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Performance Based Design, Expertise Asymmetry, and Professionalism: Fire Safety Regulation in the Neoliberal Era

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Original languageEnglish
JournalRegulation & Governance
Early online date4 Apr 2019
Publication statusE-pub ahead of print - 4 Apr 2019


Fire safety has traditionally been regulated by prescriptive rules that stipulate requirements according to the type and size of building, with the regulator’s job being to check that these rules have been followed. However, many jurisdictions now allow Performance-Based Design regulation in which approval depends on the regulator assessing the prospective performance of a bespoke fire safety design for a particular project. Regulators thus need to be able to adjudicate on the knowledge claims put forward by fire safety engineers, but most regulators lack the knowledge to interrogate claims that are often the product of complex mathematical modelling across a range of disciplines. This expertise asymmetry poses a challenge for effective regulation of fire safety designs, and the relative immaturity of fire safety engineering as a profession needs to be addressed before it would be wise to rely on professional competence and ethics alone to ensure safety.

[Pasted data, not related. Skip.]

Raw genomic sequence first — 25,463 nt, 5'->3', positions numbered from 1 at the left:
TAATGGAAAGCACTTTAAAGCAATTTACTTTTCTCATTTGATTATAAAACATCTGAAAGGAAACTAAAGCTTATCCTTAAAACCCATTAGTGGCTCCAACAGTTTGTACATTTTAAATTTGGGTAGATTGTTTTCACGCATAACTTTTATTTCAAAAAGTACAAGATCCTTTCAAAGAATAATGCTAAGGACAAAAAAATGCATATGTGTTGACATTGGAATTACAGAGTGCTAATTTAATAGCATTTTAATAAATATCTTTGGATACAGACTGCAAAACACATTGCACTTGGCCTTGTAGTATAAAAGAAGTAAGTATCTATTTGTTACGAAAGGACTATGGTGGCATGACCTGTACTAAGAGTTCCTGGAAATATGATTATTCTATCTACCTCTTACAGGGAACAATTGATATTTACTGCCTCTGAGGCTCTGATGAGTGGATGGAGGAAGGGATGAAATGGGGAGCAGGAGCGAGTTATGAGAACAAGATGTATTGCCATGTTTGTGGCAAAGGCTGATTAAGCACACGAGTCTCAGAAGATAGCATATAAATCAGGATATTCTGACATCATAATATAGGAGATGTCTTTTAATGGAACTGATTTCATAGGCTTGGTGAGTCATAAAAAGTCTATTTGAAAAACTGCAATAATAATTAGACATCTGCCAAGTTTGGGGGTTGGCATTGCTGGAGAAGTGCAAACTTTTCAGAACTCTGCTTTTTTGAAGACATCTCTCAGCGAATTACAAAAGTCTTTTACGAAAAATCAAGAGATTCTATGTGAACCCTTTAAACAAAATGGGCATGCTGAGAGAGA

Research areas

  • Fire Safety, Deregulation, Performance-based design, Professionalism, Regulation

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